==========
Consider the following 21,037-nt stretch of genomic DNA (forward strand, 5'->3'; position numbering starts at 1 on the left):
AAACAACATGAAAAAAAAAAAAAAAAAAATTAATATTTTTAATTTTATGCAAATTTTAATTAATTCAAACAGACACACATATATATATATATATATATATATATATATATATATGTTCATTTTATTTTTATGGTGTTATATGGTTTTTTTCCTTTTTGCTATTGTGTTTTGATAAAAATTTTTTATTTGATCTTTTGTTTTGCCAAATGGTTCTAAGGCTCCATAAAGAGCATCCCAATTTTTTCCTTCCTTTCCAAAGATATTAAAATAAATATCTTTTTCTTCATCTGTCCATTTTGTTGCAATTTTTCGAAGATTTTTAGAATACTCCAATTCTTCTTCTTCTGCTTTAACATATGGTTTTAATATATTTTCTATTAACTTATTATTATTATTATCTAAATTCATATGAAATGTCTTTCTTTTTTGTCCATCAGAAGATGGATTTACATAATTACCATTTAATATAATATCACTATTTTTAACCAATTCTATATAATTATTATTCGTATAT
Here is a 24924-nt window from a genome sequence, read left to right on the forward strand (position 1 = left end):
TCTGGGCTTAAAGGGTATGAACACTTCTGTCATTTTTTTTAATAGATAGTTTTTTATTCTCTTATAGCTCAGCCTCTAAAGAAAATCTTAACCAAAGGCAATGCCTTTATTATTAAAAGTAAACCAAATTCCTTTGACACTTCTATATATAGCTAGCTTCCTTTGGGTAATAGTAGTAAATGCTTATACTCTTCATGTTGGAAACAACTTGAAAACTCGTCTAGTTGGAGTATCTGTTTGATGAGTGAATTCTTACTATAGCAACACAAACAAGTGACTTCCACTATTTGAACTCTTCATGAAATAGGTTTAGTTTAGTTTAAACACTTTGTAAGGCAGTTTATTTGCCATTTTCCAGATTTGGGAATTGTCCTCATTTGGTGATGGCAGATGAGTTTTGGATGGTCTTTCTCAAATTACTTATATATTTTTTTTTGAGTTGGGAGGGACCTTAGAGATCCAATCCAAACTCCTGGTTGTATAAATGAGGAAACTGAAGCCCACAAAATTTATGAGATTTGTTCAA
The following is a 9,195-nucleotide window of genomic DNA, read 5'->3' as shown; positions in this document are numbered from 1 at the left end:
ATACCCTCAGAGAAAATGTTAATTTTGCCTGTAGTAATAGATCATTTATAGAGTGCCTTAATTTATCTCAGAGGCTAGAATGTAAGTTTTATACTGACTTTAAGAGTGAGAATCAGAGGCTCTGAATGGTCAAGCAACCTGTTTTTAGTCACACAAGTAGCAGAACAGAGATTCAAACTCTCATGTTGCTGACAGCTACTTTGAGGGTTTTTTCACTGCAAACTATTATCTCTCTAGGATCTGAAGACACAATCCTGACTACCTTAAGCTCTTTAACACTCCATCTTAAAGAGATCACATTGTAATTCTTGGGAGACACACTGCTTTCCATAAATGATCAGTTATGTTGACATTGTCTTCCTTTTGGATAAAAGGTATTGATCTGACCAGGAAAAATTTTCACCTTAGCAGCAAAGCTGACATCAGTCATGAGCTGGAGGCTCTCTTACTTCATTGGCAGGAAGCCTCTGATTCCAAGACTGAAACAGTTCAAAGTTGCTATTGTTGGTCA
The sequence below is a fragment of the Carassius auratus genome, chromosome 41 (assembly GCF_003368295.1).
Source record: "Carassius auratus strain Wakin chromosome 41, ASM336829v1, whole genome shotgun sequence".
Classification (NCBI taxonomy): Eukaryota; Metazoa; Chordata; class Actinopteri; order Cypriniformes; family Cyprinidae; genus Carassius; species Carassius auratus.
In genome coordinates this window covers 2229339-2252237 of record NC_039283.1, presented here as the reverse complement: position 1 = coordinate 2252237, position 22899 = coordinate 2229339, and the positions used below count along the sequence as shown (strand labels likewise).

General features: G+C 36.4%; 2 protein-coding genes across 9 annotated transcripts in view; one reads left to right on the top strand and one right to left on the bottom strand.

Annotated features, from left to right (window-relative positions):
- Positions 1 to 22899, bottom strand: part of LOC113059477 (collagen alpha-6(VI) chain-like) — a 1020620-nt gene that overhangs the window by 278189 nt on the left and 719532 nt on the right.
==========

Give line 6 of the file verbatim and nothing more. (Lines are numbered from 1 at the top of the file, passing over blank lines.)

ATACCCTCAGAGAAAATGTTAATTTTGCCTGTAGTAATAGATCATTTATAGAGTGCCTTAATTTATCTCAGAGGCTAGAATGTAAGTTTTATACTGACTTTAAGAGTGAGAATCAGAGGCTCTGAATGGTCAAGCAACCTGTTTTTAGTCACACAAGTAGCAGAACAGAGATTCAAACTCTCATGTTGCTGACAGCTACTTTGAGGGTTTTTTCACTGCAAACTATTATCTCTCTAGGATCTGAAGACACAATCCTGACTACCTTAAGCTCTTTAACACTCCATCTTAAAGAGATCACATTGTAATTCTTGGGAGACACACTGCTTTCCATAAATGATCAGTTATGTTGACATTGTCTTCCTTTTGGATAAAAGGTATTGATCTGACCAGGAAAAATTTTCACCTTAGCAGCAAAGCTGACATCAGTCATGAGCTGGAGGCTCTCTTACTTCATTGGCAGGAAGCCTCTGATTCCAAGACTGAAACAGTTCAAAGTTGCTATTGTTGGTCA